Tuesday, May 24, 2022
Outlook.com

Indians Still Tied To Age-old Social Prejudices In Matters Of The Heart

Younger people do not have much progressive beliefs; a 2017 survey found that one-third of young people opposed inter-caste marriage.

Indians Still Tied To Age-old Social Prejudices In Matters Of The Heart
Indians Still Tied To Age-old Social Prejudices In Matters Of The Heart Indians Still Tied To Age-old Social Prejudices In Matters Of The Heart

If you’re a data journalist trying to understand and explain India through numbers, you get used to using proxies to make up for all of the information that you wish you had but doesn’t exist. Consump­tion expenditure becomes a proxy for income (which India doesn’t collect), your ability to accurately report your age to a census surveyor becomes a proxy for numeracy (which is hard to measure). And marriage becomes a proxy for love. While this might outrage some readers who feel that this ign­ores the single experience, from a broad-brush perspective of Indian data it makes sense. Marriage in India is near universal. By the time they are aged 45-49, only one per cent of women and two per cent of men have never been married.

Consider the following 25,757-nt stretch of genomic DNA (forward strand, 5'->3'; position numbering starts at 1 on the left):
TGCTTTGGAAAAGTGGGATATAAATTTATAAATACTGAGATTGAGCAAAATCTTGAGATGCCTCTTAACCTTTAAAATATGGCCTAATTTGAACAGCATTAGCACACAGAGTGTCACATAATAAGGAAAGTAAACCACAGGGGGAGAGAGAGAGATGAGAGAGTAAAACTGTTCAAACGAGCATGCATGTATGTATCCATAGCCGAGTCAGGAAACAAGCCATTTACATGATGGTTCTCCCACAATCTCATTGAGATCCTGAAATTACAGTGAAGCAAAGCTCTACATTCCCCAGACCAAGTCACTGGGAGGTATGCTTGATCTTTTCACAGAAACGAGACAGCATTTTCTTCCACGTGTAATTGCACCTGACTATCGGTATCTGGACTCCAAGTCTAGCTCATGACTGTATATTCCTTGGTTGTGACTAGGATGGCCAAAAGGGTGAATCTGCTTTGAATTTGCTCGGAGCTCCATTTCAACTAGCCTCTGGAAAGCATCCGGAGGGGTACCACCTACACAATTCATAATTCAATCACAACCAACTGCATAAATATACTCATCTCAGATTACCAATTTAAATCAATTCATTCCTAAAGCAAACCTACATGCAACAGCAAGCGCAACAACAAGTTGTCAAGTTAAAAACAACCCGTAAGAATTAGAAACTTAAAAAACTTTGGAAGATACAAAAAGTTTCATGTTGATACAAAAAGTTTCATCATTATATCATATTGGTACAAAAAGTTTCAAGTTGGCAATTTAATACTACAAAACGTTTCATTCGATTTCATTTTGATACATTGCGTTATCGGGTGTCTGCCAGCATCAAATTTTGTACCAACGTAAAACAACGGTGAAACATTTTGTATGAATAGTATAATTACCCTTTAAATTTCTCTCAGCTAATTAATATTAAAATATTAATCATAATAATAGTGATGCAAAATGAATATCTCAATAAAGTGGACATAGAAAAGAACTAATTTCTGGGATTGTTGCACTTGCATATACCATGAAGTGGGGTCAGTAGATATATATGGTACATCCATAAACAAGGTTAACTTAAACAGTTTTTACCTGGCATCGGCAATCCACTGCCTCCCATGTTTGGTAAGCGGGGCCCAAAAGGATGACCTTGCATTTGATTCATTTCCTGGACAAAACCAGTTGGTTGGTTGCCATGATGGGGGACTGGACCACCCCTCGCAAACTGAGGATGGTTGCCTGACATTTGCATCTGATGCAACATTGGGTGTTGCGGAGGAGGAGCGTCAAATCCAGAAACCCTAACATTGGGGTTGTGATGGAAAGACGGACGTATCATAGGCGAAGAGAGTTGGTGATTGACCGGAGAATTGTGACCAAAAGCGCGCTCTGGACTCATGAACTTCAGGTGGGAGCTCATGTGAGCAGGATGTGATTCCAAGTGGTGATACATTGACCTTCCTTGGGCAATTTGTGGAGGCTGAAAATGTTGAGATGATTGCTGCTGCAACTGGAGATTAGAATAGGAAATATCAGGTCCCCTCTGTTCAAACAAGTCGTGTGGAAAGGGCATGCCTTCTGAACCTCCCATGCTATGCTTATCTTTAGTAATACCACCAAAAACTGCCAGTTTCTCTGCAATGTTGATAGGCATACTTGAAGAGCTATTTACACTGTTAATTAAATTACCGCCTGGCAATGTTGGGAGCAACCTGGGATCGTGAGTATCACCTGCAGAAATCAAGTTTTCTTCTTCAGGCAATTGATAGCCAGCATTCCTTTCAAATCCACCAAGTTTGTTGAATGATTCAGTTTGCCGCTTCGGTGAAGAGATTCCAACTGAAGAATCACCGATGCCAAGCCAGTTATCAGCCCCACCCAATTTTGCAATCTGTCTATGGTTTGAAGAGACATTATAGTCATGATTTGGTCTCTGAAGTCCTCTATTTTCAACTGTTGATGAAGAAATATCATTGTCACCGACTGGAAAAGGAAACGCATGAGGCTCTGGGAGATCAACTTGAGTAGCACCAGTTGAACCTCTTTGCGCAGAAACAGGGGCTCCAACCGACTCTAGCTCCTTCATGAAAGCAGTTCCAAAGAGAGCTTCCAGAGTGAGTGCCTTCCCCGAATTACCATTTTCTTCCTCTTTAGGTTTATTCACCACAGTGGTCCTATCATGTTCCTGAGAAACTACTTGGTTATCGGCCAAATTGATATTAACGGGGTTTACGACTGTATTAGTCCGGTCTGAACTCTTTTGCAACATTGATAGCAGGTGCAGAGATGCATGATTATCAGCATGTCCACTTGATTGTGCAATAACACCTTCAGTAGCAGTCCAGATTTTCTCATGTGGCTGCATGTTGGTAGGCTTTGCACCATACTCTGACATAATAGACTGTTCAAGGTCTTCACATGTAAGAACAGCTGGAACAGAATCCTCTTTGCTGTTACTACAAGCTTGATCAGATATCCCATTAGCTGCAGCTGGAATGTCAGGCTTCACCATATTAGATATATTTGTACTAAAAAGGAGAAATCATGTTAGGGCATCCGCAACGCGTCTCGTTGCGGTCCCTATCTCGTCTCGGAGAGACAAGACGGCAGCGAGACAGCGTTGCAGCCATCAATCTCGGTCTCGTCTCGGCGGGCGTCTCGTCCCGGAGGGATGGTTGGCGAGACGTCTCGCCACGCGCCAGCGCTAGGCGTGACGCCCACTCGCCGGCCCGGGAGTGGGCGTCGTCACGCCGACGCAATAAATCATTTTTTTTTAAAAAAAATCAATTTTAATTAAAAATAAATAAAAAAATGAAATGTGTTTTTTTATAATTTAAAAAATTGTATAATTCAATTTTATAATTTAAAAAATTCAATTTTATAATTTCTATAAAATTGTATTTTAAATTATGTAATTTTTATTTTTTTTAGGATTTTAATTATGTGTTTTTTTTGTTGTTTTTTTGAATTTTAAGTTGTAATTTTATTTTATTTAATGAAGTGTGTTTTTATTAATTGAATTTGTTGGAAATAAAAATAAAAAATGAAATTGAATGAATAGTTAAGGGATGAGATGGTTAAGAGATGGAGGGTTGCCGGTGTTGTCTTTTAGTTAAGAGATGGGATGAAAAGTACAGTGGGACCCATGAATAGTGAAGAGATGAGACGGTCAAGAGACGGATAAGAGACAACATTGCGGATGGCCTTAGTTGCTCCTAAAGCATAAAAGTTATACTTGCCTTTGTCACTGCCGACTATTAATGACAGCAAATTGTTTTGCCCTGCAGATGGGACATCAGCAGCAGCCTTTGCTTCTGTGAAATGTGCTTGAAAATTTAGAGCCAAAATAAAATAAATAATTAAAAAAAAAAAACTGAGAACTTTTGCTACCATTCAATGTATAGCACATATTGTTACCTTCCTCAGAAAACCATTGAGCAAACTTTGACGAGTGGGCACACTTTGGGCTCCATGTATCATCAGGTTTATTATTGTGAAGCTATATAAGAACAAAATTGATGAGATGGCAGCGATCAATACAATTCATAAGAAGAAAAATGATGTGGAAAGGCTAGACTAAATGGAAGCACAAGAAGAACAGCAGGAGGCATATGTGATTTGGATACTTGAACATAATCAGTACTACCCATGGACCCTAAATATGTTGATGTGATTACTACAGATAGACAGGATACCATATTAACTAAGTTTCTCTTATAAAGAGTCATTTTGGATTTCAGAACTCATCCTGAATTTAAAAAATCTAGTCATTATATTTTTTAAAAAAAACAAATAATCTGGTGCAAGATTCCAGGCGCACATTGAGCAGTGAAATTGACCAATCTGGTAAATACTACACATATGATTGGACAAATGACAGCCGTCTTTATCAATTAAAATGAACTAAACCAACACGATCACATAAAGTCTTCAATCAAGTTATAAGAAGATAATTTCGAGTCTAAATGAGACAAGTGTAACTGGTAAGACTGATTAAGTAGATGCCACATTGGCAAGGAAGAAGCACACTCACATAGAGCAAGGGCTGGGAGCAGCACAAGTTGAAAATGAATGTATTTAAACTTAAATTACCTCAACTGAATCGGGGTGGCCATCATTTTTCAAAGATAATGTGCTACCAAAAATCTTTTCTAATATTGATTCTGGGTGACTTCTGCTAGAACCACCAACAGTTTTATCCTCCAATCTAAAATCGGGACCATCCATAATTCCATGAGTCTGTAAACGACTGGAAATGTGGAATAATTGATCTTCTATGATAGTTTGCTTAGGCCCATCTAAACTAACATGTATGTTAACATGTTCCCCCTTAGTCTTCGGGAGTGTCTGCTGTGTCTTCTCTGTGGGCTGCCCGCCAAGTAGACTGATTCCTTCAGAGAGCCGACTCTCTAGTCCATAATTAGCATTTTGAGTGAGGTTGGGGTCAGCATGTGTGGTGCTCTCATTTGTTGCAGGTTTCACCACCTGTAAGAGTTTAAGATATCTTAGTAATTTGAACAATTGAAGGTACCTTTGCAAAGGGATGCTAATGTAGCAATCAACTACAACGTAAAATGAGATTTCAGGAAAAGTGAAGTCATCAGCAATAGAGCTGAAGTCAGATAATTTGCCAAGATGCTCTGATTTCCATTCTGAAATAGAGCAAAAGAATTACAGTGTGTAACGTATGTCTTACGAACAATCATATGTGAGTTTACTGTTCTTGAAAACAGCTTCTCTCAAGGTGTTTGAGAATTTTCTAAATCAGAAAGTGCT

Love marriages are still rare. As of January 2018, at least 93 per cent of married Indians said that theirs was an arranged marriage. Just three per cent had a ‘love marriage’ and another two per cent described theirs as a ‘love-cum-arranged marriage’, which usually indicates that the relationship was set up by the families, and then the couple fell in love and agreed to get married. There has been only very slight change over time—94 per cent of octogenarians had an arranged marriage, and the figure remains over 90 per cent for young couples in their twenties.

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